Management Group Releases AI Tools

The American Management Association’s products are designed to support a workforce that’s still learning to use—and trust—generative AI.

The American Management Association has created a hub for AI learning, responding to research that found most organizations lack a clear strategy around the technology.

The suite of courses and learning tools, released last month, follows on AMA research on companies’ use of AI. In a 2023 report titled Artificial Intelligence Is Booming but US Companies Are Not Ready, AMA found that an overwhelming proportion of respondents—83 percent—said their company did not have a defined AI strategy, or was unsure if it did. But that hasn’t stopped people from putting it to use: 42 percent of respondents said they were using AI tools without a directive from management.

That disconnect, along with concerns about AI’s impact in terms of ethics and changes to the workforce, prompted AMA’s development of the tools, said Brian Weiss, CAE, VP of Emerging Business Growth at AMA. “[The research] showed that there was a lot of interest to taste-test and in some cases insert AI into business practices, and a lot of that was employee-led versus organization-led,” he said. “There are companies implementing it, but not doing it in a systematic manner or based upon some pre-approved strategy, which causes a whole bunch of concerns.”

To address that challenge, AMA has developed a certificate program for workers around AI—not teaching the technical details of the technology itself but providing an overview of the “tools, rewards, risks, and opportunities of AI,” according to a release. In addition, AMA has developed a seminar targeted for business leaders, which according to the release is designed “to help leaders learn how organizations are applying AI to existing and new business models.”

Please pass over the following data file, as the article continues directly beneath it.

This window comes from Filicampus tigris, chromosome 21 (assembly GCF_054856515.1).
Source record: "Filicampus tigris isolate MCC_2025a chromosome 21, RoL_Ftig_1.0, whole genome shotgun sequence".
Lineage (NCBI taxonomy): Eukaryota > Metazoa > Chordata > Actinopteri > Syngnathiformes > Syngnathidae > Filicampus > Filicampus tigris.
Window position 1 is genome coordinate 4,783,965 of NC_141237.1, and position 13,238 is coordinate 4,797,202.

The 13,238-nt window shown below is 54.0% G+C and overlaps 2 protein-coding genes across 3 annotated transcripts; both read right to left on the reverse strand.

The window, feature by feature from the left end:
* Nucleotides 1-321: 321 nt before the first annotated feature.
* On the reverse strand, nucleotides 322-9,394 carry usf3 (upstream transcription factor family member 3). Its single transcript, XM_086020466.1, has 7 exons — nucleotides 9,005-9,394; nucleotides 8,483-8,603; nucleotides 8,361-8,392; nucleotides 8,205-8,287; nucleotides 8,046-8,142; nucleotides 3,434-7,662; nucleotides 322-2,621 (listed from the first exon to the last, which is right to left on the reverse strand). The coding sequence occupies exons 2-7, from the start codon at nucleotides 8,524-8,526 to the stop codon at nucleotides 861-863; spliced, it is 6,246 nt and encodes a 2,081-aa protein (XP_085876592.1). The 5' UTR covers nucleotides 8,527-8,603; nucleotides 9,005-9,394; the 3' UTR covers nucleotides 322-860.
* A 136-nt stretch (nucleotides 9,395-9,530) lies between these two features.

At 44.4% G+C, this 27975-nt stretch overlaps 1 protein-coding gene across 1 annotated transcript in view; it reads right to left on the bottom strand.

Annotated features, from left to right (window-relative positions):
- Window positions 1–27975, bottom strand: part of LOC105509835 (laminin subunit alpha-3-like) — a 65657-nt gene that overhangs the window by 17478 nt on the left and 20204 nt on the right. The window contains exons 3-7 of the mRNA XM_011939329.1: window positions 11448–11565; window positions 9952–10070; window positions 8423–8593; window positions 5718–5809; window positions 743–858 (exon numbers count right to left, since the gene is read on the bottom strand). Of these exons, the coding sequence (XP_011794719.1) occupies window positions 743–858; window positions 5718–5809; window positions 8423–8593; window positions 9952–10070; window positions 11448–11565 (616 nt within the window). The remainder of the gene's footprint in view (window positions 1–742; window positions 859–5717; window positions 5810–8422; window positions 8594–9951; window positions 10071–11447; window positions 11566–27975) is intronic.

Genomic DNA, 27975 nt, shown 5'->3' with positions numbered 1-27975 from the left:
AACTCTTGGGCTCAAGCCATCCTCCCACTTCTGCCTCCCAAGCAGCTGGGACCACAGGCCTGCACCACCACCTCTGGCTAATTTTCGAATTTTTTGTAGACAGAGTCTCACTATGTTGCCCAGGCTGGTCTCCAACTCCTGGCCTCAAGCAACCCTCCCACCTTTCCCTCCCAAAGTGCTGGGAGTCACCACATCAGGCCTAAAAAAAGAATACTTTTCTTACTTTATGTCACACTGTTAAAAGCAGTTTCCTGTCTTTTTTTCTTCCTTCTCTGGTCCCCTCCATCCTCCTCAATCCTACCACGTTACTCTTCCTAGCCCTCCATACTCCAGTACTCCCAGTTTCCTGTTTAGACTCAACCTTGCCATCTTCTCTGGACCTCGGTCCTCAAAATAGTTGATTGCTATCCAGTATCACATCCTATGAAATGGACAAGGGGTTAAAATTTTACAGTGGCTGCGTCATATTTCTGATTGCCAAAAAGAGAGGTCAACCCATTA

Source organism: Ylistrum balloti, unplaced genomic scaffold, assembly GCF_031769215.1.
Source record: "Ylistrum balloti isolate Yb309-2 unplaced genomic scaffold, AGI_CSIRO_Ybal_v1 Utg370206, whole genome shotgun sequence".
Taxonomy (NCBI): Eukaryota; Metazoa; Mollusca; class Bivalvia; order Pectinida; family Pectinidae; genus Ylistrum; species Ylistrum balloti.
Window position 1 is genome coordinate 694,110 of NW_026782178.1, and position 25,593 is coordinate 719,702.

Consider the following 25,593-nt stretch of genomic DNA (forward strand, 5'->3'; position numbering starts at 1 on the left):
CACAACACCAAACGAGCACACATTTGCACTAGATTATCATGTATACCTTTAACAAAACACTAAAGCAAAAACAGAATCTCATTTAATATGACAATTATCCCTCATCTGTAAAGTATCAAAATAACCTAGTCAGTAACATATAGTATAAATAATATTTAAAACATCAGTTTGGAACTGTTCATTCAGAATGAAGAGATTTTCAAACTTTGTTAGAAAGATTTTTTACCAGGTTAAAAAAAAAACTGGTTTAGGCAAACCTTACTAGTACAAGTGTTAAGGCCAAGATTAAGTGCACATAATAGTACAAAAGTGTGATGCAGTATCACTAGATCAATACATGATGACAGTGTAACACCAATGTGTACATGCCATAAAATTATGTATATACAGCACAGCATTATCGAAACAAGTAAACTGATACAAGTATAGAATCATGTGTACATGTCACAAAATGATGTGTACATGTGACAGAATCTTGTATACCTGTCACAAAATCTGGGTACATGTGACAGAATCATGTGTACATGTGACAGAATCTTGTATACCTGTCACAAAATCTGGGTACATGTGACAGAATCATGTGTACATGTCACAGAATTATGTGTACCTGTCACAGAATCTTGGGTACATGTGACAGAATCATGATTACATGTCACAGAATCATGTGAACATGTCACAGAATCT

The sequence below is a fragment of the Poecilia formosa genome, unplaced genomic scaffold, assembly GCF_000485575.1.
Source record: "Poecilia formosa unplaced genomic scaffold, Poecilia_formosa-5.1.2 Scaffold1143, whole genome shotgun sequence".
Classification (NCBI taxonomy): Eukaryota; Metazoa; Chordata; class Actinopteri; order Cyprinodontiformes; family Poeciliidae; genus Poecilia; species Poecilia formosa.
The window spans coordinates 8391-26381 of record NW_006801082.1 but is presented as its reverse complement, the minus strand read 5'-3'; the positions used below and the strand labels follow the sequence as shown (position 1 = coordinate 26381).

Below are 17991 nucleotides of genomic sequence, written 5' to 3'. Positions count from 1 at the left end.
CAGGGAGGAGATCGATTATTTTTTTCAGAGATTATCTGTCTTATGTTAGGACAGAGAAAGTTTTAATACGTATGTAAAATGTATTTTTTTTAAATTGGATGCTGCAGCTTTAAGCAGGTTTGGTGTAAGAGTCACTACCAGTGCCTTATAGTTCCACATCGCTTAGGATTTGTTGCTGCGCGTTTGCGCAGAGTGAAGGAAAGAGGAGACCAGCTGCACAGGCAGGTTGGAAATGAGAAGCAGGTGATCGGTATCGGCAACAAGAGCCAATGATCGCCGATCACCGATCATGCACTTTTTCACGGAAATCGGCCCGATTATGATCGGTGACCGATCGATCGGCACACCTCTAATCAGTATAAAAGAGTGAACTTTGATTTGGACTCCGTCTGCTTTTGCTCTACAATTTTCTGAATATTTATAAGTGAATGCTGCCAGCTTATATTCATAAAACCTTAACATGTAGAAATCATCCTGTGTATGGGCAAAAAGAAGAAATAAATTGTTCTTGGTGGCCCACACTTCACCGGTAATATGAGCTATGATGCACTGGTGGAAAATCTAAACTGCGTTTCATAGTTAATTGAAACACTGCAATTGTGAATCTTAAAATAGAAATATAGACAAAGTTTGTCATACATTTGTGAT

42 percent of respondents said they were using AI tools without a directive from management.

“We saw there was a need for training on the people side of AI,” Weiss said. “They were seeking guidance on how they could implement AI responsibly in their organizations, so they could make sure people were prepared to lead in this new world where AI was becoming prominent.”

The AMA report found that AI generates a lot of anxiety in workers: Only a third of respondents (34 percent) say they trust their managers to use AI fairly and transparently, while 24 percent of non-managerial workers say they fear AI will replace their jobs. Given that concern, enthusiasm for the training tools in the early days has been robust, Weiss said. 

“Interest in registration has been three to four times our standard—we’re seeing significant interest in this, which would lead me to say this was a good bet,” he said. “And it’s not just just our early adopters. We’re introducing new people to the AMA fold, which is really exciting for us, because we’re becoming meaningful to a broader audience.” (People making use of the learning tools do not have to be AMA members.)

Because AI technology and trends are changing so rapidly, Weiss anticipates AMA will be regularly updating its learning offerings and the content they cover. “It’ll depend on how the first set of tools is received,” he said. “We have a pretty deep feedback mechanism: People who go through our courses, our instructors, and our clients tell us what’s working, what’s missing, what we need more of. That pushes us to change things in real time, if need be.”

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